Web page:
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Czech Republic: Interest in tutoring for Romani children in Brno exceeds supply of volunteers

29.3.2016 21:24
The building of the Museum of Romani Culture in Brno, Czech Republic. (PHOTO:  Anglos, Wikimedia Commons)
The building of the Museum of Romani Culture in Brno, Czech Republic. (PHOTO: Anglos, Wikimedia Commons)

News server reports that the Romani residents of Brno are expressing increasing interest every year in the long-term tutoring of their children. This year a minimum of 250 Romani children are augmenting their regular education in this way.

Over the last 12 years more than 1 000 Romani children have used the services of after-school tutors. That is about one-fifth of the total number of Romani people 18 years of age and younger living in Brno, the second-largest city in the Czech Republic.

Experts say the myth that Roma do not value education no longer applies. On the contrary, Romani parents want their children to perform well in society.

"Romani parents are aware of the value of education, and because they frequently are not able to advise their children themselves, or to aid them, they take advantage of our tutoring services," says Alica Sigmund Heráková of the Museum of Romani Culture in Brno. That organization began offering long-term tutoring for Romani children 12 years ago and still does today.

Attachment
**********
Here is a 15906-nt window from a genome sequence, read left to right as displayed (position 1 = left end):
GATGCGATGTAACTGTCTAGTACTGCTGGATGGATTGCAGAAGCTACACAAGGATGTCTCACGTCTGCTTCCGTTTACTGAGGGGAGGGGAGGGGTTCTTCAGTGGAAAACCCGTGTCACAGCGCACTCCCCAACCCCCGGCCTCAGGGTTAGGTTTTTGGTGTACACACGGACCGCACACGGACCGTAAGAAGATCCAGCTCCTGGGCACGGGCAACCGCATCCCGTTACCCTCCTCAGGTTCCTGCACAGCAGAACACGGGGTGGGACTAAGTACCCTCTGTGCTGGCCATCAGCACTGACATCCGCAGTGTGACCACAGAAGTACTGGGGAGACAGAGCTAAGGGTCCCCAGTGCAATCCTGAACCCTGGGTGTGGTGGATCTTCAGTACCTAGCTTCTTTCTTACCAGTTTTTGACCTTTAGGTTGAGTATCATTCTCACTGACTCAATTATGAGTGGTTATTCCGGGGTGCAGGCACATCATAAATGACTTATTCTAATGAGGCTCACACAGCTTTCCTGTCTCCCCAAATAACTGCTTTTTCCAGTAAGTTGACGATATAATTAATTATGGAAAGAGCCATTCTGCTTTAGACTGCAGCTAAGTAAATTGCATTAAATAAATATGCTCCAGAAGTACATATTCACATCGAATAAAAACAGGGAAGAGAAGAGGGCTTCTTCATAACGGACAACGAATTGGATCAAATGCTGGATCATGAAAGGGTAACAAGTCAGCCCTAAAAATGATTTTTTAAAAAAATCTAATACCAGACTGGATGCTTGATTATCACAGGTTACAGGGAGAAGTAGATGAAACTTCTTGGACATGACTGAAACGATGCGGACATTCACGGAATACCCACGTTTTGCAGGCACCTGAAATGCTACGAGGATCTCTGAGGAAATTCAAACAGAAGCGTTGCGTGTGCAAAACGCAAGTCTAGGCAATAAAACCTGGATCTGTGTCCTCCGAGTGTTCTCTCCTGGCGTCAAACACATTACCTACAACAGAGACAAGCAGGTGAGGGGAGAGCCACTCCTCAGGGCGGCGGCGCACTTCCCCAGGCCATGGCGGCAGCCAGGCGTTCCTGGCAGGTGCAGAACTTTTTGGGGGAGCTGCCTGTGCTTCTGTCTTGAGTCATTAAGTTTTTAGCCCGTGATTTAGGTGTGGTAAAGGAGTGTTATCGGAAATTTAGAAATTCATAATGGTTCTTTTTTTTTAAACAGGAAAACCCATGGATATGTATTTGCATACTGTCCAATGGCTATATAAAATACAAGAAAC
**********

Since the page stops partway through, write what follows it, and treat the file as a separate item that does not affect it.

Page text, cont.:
Three other larger nonprofits in the city offer tutoring to Romani children as well. There is such interest in the service that both primary and secondary schoolchildren are on waiting lists, as there are not enough volunteer tutors to meet demand.

Volunteers at the Museum of Romani Culture are currently tutoring 60 children. Around 40 volunteer tutors teach them free of charge.

Most are college graduates or students, predominantly from departments of education or philosophy. The Musuem, however, is seeking more volunteers.

The waiting list at the Museum now has 20 Romani children primarily interested in improving their English, Czech and mathematics skills. Greater interest in education has been reported by three other big nonprofit organizations working with Romani people in Brno - DROM, IQ Roma servis, and the Pavlač drop-in center run by Ratolest., translated by Gwendolyn Albert
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